“I couldn’t smell when I woke up, nor did I feel any pain,” Huang says. “It was a half an hour or so before I realized that I couldn’t bear the pain all over my body.”
For others in Baofeng village, which has fewer than 1,000 residents, the frantic race and search ended in heartbreak. The road leading into the factory was the subject of a land dispute and had been blocked by a brick wall, shutting out fire and rescue crews. Men in the village spoke about being shut out from the accident scene while trying to find their relatives. Many, like Deng Rujun, ran to find their wives only to finally get past the barricades and find it was too late. Some, like Xia Zhiwei’s mother, who was in her late 50s, were burned beyond recognition and could only be identified through DNA tests days later.
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The bulk of China’s estimated $4 billion fireworks industry is centered in the southern Chinese province of Hunan in and around Liling, a mountainous rural county not far from the provincial capital of Changsha. China invented fireworks, and local lore has it that the Hunanese have been making them for centuries. Many of the factories in and around Liuyang and Liling claim to use formulas handed down through generations.
Today, a journey through the county’s villages and towns leaves the impression that everyone is involved in the fireworks industry in one way or another. Farmers amass side incomes by rolling and dyeing cardboard shell casings in their backyards and on kitchen tables while village women bring in tidy sums from factory line work. Roadways are lined with the brown and red cardboard casings, ready to be filled with explosive charges, packaged, and shipped across China and around the world to supply the globe’s holiday celebrations, from Lunar New Year in Asia to the Fourth of July in the United States. When many U.S. states relaxed consumer fireworks laws in the 1990s, demand ramped up and factories went into year-round production.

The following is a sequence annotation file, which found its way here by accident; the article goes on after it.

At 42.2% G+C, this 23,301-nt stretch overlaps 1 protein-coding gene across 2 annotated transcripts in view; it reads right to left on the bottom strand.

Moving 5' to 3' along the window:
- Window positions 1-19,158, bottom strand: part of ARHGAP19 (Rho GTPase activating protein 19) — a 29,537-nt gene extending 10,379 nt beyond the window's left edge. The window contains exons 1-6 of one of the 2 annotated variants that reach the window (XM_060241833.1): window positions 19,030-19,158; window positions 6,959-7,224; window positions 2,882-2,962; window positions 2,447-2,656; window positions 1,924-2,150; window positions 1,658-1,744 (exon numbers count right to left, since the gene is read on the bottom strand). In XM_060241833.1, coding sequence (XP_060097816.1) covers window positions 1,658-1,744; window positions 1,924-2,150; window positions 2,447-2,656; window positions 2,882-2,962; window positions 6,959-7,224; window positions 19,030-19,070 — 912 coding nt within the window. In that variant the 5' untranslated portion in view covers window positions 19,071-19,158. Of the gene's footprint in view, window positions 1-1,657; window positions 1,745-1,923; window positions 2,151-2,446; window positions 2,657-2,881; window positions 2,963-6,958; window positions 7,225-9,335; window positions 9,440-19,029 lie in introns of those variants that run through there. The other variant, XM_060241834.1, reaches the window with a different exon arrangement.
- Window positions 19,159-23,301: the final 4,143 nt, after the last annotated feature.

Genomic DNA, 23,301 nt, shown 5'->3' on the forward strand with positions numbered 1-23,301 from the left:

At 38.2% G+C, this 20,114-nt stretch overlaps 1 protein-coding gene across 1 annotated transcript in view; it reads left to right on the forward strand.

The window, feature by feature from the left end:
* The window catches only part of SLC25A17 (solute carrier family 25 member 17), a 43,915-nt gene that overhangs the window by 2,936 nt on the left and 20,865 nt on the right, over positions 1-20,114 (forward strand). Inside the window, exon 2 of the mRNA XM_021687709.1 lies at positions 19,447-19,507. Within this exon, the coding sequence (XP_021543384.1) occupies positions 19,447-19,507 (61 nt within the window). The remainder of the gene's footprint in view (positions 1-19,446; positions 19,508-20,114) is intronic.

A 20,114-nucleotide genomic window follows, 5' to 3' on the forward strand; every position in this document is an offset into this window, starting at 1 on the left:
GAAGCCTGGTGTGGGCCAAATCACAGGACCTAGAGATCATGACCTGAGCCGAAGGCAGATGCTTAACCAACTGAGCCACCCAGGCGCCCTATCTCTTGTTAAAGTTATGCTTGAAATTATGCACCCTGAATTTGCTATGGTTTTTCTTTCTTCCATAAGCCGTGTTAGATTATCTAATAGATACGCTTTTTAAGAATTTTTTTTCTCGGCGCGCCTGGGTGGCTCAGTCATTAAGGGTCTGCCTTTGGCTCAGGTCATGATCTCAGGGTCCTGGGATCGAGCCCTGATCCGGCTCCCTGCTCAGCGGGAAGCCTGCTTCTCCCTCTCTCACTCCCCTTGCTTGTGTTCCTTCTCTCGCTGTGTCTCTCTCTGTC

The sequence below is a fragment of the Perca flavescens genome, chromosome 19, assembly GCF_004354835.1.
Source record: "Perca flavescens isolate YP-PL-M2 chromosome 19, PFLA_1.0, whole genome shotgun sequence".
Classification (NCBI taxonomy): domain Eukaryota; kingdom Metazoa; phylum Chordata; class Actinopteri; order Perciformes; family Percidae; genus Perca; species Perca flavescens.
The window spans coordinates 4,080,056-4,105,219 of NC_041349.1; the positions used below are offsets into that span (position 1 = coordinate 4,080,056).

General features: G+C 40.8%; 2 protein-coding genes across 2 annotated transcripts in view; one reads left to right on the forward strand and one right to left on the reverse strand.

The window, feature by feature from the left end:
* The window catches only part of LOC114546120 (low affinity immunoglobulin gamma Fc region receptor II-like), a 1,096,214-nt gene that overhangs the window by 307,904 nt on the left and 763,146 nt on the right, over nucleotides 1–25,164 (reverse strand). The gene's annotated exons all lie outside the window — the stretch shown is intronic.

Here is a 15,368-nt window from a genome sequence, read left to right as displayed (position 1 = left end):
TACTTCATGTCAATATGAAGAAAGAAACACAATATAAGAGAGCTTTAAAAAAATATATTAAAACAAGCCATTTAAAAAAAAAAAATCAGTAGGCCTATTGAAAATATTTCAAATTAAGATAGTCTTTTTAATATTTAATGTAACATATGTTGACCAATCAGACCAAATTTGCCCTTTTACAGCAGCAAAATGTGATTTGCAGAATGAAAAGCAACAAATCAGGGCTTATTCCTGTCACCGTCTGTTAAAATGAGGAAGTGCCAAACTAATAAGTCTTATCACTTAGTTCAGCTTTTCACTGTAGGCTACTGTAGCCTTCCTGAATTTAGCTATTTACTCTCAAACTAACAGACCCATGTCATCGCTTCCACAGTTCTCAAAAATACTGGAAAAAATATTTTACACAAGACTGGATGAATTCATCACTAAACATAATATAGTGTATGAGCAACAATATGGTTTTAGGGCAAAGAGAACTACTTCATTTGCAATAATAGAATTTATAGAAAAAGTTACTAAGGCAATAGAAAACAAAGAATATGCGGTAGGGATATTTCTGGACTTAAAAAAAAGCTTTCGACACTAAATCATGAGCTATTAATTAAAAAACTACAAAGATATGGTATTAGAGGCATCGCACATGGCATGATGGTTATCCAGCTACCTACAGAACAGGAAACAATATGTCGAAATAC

The factories themselves range from small operations making cheaper goods oriented toward Chinese markets to big operations like Nanyang, which could turn out five shipping containers of fireworks per week. The women there made high-demand consumer fireworks exported to the United States and elsewhere. Chinese television footage from after the explosion showed packaging among the debris bearing the label of Texas Outlaw, an American brand owned by a company called Red Rhino, which is in turn owned by an LLC, Crazy Debbie’s.
Until recently, local children were an active part of the fireworks industry. In 2001, a blast in eastern China’s Fanglin village killed 42 people, most of them third- and fourth-graders, required to put detonators into fireworks as part of a “work-study” program to prop up their underfunded school. Another blast followed in 2009, killing at least 12 primary-school children in a fireworks workshop in Guangxi.